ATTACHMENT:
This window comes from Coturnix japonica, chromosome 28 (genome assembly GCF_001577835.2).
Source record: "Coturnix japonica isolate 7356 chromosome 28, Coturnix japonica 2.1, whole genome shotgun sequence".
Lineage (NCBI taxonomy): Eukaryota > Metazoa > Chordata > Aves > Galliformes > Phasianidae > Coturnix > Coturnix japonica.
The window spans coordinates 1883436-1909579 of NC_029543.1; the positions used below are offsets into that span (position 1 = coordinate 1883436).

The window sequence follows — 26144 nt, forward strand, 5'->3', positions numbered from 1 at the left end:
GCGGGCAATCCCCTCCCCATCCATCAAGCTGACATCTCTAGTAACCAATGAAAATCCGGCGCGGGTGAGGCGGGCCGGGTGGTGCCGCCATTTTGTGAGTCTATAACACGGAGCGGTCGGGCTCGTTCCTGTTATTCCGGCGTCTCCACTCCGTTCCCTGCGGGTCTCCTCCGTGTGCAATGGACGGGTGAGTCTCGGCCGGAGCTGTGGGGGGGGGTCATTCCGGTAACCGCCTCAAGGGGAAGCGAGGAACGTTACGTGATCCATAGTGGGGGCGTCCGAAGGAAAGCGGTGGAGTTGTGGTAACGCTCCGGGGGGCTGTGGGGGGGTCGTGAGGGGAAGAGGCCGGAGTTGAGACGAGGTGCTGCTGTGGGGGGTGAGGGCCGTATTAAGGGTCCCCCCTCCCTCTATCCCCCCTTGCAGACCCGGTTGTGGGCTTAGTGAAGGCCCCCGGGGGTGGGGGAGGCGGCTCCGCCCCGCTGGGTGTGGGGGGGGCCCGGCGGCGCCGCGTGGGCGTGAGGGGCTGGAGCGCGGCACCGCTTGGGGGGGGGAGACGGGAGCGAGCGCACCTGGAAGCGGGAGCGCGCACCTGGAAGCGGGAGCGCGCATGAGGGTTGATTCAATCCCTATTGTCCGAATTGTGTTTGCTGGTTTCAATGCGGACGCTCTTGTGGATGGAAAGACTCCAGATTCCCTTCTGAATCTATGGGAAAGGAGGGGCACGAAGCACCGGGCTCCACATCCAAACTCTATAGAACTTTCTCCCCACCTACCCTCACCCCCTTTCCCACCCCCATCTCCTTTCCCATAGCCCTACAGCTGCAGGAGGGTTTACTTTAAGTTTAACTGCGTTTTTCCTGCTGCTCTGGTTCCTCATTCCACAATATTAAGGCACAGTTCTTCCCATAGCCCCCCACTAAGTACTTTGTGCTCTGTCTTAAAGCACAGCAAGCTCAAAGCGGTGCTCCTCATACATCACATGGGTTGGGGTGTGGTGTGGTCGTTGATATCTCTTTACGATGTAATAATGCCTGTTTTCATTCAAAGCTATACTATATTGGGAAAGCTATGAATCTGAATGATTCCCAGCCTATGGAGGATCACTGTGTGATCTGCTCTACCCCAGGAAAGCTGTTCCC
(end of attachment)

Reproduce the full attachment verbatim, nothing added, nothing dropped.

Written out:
This window comes from Coturnix japonica, chromosome 28 (genome assembly GCF_001577835.2).
Source record: "Coturnix japonica isolate 7356 chromosome 28, Coturnix japonica 2.1, whole genome shotgun sequence".
Lineage (NCBI taxonomy): Eukaryota > Metazoa > Chordata > Aves > Galliformes > Phasianidae > Coturnix > Coturnix japonica.
The window spans coordinates 1883436-1909579 of NC_029543.1; the positions used below are offsets into that span (position 1 = coordinate 1883436).

The window sequence follows — 26144 nt, forward strand, 5'->3', positions numbered from 1 at the left end:
GCGGGCAATCCCCTCCCCATCCATCAAGCTGACATCTCTAGTAACCAATGAAAATCCGGCGCGGGTGAGGCGGGCCGGGTGGTGCCGCCATTTTGTGAGTCTATAACACGGAGCGGTCGGGCTCGTTCCTGTTATTCCGGCGTCTCCACTCCGTTCCCTGCGGGTCTCCTCCGTGTGCAATGGACGGGTGAGTCTCGGCCGGAGCTGTGGGGGGGGGTCATTCCGGTAACCGCCTCAAGGGGAAGCGAGGAACGTTACGTGATCCATAGTGGGGGCGTCCGAAGGAAAGCGGTGGAGTTGTGGTAACGCTCCGGGGGGCTGTGGGGGGGTCGTGAGGGGAAGAGGCCGGAGTTGAGACGAGGTGCTGCTGTGGGGGGTGAGGGCCGTATTAAGGGTCCCCCCTCCCTCTATCCCCCCTTGCAGACCCGGTTGTGGGCTTAGTGAAGGCCCCCGGGGGTGGGGGAGGCGGCTCCGCCCCGCTGGGTGTGGGGGGGGCCCGGCGGCGCCGCGTGGGCGTGAGGGGCTGGAGCGCGGCACCGCTTGGGGGGGGGAGACGGGAGCGAGCGCACCTGGAAGCGGGAGCGCGCACCTGGAAGCGGGAGCGCGCATGAGGGTTGATTCAATCCCTATTGTCCGAATTGTGTTTGCTGGTTTCAATGCGGACGCTCTTGTGGATGGAAAGACTCCAGATTCCCTTCTGAATCTATGGGAAAGGAGGGGCACGAAGCACCGGGCTCCACATCCAAACTCTATAGAACTTTCTCCCCACCTACCCTCACCCCCTTTCCCACCCCCATCTCCTTTCCCATAGCCCTACAGCTGCAGGAGGGTTTACTTTAAGTTTAACTGCGTTTTTCCTGCTGCTCTGGTTCCTCATTCCACAATATTAAGGCACAGTTCTTCCCATAGCCCCCCACTAAGTACTTTGTGCTCTGTCTTAAAGCACAGCAAGCTCAAAGCGGTGCTCCTCATACATCACATGGGTTGGGGTGTGGTGTGGTCGTTGATATCTCTTTACGATGTAATAATGCCTGTTTTCATTCAAAGCTATACTATATTGGGAAAGCTATGAATCTGAATGATTCCCAGCCTATGGAGGATCACTGTGTGATCTGCTCTACCCCAGGAAAGCTGTTCCC